PARIS — May Day is a time to celebrate workers around the world and the gains made by labor advocates, but it’s also a time when police are on high alert as the gatherings in many cities are known to get violent.
Though May Day was originally a celebration of spring — replete with flowers and dancing — it has, since the late 19th century, become known for labor rallies.
It shares a date with International Workers’ Day and from Seattle to Jakarta, Indonesia, the line between revelry and protest has been blurred in recent years as some observances have been marred by violent clashes between riot police and protesters.
Just days before a French presidential election that pits far-right leader Marine Le Pen against pro-Europe centrist Emmanuel Macron in a runoff, the traditional May Day workers’ march took place in Paris alongside an anti-Le Pen protest.
Skirmishes broke out, and it didn’t take long before police fired tear gas at protesters.
Brazilian tourist Joseane Duque says she and a friend witnessed a police officer hit a man, and she saw tear gas and heard a loud bang.
Photos showed protesters pushing a flaming cart of of some kind and police officers with their clothes and riot shields on fire. It’s not clear how many have been injured or how severely.
Warning: The gallery contains images of police officers with their clothes on fire.
Video showed police firing rubber bullets and detaining protesters in Turkey’s largest city as demonstrations became violent. At least 165 people have been detained during protests, according to the city’s police headquarters.
There was a heavy police presence in the major squares across the city. After authorities canceled celebrations in Taksim Square, a traditional rallying point, thousands of protesters gathered in the city’s Bakirkoy district.
In addition to supporting workers’ rights, marchers gathered to support democratic rights, human rights, freedom of expression and rule of law — rights which are seen to be shrinking in Turkey.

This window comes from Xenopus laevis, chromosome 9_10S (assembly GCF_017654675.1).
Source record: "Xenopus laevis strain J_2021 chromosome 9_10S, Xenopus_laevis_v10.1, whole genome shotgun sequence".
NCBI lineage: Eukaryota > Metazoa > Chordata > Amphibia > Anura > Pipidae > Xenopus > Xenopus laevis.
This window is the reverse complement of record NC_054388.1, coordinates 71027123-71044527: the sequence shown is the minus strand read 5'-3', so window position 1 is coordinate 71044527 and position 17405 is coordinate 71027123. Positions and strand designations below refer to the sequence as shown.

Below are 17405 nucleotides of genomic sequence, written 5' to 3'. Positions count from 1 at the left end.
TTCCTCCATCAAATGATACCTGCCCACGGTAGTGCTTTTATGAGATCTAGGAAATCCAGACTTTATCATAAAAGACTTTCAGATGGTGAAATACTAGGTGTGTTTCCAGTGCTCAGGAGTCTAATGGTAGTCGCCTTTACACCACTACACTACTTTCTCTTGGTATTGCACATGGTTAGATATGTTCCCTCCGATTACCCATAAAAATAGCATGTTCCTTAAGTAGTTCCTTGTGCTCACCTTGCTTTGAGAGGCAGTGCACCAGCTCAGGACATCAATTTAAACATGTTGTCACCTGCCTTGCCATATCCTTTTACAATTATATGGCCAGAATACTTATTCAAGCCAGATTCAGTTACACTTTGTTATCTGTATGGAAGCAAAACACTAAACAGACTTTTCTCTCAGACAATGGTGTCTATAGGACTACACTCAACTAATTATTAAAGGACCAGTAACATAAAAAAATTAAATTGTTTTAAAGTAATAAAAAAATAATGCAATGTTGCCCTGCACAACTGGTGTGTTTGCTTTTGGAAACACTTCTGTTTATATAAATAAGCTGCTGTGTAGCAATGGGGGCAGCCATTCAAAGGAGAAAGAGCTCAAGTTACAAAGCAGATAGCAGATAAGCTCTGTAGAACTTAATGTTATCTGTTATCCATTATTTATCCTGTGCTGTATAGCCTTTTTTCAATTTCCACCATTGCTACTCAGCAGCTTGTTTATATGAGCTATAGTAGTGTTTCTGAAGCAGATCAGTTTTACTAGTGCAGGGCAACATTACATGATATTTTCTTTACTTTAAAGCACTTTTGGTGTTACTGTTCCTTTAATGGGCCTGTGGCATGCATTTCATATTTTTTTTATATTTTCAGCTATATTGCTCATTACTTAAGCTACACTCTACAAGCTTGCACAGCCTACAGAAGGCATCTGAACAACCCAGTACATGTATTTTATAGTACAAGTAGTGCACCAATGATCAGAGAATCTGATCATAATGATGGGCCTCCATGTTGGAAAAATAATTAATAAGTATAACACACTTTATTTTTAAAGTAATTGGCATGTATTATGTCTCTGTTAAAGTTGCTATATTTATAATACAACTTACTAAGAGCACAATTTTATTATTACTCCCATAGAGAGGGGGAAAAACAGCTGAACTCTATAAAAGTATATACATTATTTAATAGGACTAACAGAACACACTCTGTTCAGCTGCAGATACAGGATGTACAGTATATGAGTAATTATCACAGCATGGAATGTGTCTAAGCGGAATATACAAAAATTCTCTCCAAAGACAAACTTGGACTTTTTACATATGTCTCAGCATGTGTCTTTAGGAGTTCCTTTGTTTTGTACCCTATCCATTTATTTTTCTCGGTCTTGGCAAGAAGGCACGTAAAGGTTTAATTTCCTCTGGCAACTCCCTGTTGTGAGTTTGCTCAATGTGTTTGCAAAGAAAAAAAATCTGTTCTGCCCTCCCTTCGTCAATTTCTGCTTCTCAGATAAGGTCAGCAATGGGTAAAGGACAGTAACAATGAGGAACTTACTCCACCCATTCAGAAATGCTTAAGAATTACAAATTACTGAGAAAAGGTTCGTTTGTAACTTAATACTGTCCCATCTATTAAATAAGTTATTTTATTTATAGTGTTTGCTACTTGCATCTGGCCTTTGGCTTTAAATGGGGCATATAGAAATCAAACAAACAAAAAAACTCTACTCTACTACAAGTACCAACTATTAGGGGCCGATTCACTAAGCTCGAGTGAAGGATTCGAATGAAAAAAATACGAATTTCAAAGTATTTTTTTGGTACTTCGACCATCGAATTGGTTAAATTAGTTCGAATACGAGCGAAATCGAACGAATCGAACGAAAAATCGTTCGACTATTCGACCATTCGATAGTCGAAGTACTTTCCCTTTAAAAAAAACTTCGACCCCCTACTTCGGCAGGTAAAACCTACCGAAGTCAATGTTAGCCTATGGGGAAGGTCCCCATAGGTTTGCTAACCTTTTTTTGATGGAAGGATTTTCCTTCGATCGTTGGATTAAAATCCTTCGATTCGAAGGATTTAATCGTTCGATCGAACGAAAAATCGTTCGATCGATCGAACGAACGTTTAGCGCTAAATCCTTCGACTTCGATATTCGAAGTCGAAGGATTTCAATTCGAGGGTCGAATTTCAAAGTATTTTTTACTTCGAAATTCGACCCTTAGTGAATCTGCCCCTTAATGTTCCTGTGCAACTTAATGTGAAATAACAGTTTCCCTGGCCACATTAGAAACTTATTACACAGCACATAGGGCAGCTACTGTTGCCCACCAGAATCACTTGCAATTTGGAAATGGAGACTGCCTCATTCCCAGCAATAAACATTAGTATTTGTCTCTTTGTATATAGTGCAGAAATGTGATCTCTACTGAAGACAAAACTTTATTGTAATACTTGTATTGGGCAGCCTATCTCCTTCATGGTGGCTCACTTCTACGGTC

A small crowd of protesters that organized at Grand Central Station in New York marched west near Bryant Park.
They carried signs with slogans, some reading, “Every species has a right to freedom” and “We’re here, we’re queer, we’re fabulous.”
The group then marched Macy’s Herald Square and began chanting within the department store.
In a separate protest, a dozen people were arrested outside the Park Avenue office of JPMorgan Chase & Co. for civil disobedience, New York Police Department Sgt Lee Jones said.
The protest, dubbed “Corporate Backers of Hate,” targets companies who have cultivated ties to President Donald Trump’s administration and stand to profit off his policies, said Daniel Altschuler of Make the Road New York, which helped organize the protest.
At least four members of the group, which focuses on workers’ rights, were among those arrested.
A large crowd gathered in the Cuban capital’s Revolution Square, at the base of the memorial honoring writer and poet Jose Marti. A protester with a U.S. flag briefly interrupted the day’s celebration and was dragged off by government security officers.
Hundreds of thousands showed up in the Russian capital to celebrate International Workers’ Day, according to state-run media.
In Red Square, people waved Soviet and Russian flags, as well as banners supporting President Vladimir Putin’s United Russia party.
“Decent work, wages, and life” is a common theme at the gatherings.
People also took to the streets in Yakutsk, Khabarovsk, Vladivostok, Kazan, Novosibirsk and Salekhard, as well as in Siberia, and the Urals and Volga regions, state-run media reported.
St. Petersburg, Russia
Demonstrators focused their ire not on any labor issue but on a January decision to return a cathedral, one of the city’s most famous landmarks, to the Russian Orthodox Church, according to Radio Free Europe.
Protesters say the church is gaining too much influence and want the cathedral to remain a museum.
Also, according to an Instagram user, anarchists and members of the Russian Socialist Movement marched, chanting, “Our movement is resistance.”
A gathering of trade union and student organizations converged outside Georgia’s parliament building with a group of women’s right activists demanding better working conditions and an end to discrimination, Radio Free Europe reported.
The Union of Independent Trade Unions gathered, demanding the government provide better conditions for private-sector workers, which they said can be regarded as slaves at some workplaces, according to Radio Free Europe.